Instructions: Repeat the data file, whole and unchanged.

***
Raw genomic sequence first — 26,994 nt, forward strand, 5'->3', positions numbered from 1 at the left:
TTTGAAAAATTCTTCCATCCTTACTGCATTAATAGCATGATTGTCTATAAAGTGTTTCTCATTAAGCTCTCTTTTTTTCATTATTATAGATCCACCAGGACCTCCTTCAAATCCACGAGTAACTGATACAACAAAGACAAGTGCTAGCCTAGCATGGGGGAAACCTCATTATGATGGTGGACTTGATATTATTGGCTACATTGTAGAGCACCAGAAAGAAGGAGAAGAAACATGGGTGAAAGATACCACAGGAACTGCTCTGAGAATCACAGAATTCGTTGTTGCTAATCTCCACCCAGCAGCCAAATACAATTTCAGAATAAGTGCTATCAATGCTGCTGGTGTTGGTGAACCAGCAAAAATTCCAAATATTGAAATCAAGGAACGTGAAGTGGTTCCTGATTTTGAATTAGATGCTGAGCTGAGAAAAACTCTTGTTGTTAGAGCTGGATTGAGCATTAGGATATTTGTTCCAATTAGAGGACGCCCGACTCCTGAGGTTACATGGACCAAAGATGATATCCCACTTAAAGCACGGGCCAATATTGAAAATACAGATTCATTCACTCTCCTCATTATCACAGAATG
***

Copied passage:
Raw genomic sequence first — 26,994 nt, forward strand, 5'->3', positions numbered from 1 at the left:
TTTGAAAAATTCTTCCATCCTTACTGCATTAATAGCATGATTGTCTATAAAGTGTTTCTCATTAAGCTCTCTTTTTTTCATTATTATAGATCCACCAGGACCTCCTTCAAATCCACGAGTAACTGATACAACAAAGACAAGTGCTAGCCTAGCATGGGGGAAACCTCATTATGATGGTGGACTTGATATTATTGGCTACATTGTAGAGCACCAGAAAGAAGGAGAAGAAACATGGGTGAAAGATACCACAGGAACTGCTCTGAGAATCACAGAATTCGTTGTTGCTAATCTCCACCCAGCAGCCAAATACAATTTCAGAATAAGTGCTATCAATGCTGCTGGTGTTGGTGAACCAGCAAAAATTCCAAATATTGAAATCAAGGAACGTGAAGTGGTTCCTGATTTTGAATTAGATGCTGAGCTGAGAAAAACTCTTGTTGTTAGAGCTGGATTGAGCATTAGGATATTTGTTCCAATTAGAGGACGCCCGACTCCTGAGGTTACATGGACCAAAGATGATATCCCACTTAAAGCACGGGCCAATATTGAAAATACAGATTCATTCACTCTCCTCATTATCACAGAATG